NORFOLK, Va. - Norfolk Mayor Kenny Alexander released a statement Thursday about demonstrations at the Confederate monument in Downtown Norfolk.
He said, "Across the country people are demonstrating in remembrance of lives lost to police violence and hate crimes. Thousands have participated in the peaceful protests in the City of Norfolk and we hope that this very important dialogue will continue. But it is extremely important that we all stay safe."
Alexander added that because the monument is 80 feet tall, it's not easy to move without a crane. Alexander previously said the Norfolk City Council wants to move it and passed a resolution to do so and will as soon as law permits. In a later press conference, Alexander said the city plans to take the Confederate monument statue that sits atop the monument down in the next 24 hours.
City council has signed off on a plan to hold a public hearing and vote on the monument relocation on July 7. Following that, the city will wait 30 more days to see if a museum, the military or the government want to submit a proposal to take it. The city is not obligated to accept any proposals.
Afterwards, they can begin to move the monument, which at the earliest would be in early August. Their current plan would move it to Elmwood Cemetery.
The monument has been bolted in its current place since the 60s. Crews will begin to start the removal process early Friday morning.
On Wednesday night, someone was seriously injured in Portsmouth when a statue fell on that person as protesters pulled it down. Alexander said, "We are praying for his full recovery and hope that this incident will not be repeated in other localities. Again, in the interests of everyone’s safety, we strongly urge your cooperation in this matter."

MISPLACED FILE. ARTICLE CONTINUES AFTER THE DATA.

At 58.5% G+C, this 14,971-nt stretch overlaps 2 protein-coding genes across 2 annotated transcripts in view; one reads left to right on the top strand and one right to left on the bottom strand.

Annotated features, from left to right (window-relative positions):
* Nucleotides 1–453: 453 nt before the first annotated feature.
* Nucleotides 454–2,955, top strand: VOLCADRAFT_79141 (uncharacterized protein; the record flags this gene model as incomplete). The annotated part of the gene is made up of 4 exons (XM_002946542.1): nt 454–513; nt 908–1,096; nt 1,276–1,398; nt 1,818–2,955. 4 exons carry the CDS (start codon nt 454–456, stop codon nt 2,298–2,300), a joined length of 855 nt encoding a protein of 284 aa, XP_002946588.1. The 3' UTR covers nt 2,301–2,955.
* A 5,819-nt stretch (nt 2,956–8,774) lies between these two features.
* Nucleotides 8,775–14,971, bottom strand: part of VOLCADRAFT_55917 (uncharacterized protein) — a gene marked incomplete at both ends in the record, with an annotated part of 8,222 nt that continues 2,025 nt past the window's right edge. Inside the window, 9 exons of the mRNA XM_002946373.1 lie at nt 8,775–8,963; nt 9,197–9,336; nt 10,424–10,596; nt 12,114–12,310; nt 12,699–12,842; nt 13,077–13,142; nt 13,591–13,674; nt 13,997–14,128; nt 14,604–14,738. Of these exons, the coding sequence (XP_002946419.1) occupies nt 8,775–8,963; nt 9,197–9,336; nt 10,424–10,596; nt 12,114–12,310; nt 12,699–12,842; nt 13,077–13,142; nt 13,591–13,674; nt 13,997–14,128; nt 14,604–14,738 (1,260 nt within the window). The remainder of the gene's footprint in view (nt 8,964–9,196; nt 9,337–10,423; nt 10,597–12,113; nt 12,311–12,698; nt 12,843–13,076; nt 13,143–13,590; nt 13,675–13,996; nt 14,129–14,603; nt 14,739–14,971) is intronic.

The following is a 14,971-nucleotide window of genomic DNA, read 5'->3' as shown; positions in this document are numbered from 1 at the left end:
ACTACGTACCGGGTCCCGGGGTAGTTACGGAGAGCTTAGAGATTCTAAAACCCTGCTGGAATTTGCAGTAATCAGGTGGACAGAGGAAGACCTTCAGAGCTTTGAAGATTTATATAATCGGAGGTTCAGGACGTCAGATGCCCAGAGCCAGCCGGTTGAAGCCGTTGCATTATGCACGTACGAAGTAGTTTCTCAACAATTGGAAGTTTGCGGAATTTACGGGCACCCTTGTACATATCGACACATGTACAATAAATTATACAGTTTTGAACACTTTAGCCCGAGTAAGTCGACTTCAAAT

He added that anyone who tries to scale the Norfolk monument will be removed for their own safety.
In an interview with News 3 Thursday night, Billie Earnest with the Virginia Sons of Confederate Veterans said he's sickened by the sight of the monuments being destroyed.
Earnest said the group's "first desire would be to leave the monuments just where they’ve been for 100 or more years. He said if they have to be moved, they'd appreciate it "being done in a respectful way and without damage and put them in a respectful place," adding that "the only thing we regret about it is it’s being done in the conditions it's in - it seems like the mob rather than civil authority is deciding when things will be done."
"It’s still against the law to violently tear things apart, and also these are great works of art. There’s a lot of perspectives these monuments could be looked at and nobody wants to that to make them a focal point for disruption," he said. "Now that they’ve been singled out as rallying points of these mob activities, I suppose we have no choice but to move them to a safer place, but we just don’t like being forced to do it rather than negotiating and going through the civil process."
Earnest also added that he thinks Alexander is handling the situation "much better" than Richmond Mayor Levar Stoney and Portsmouth Mayor John Rowe and said Alexander is "trying to do something in a civil matter to preserve the monument."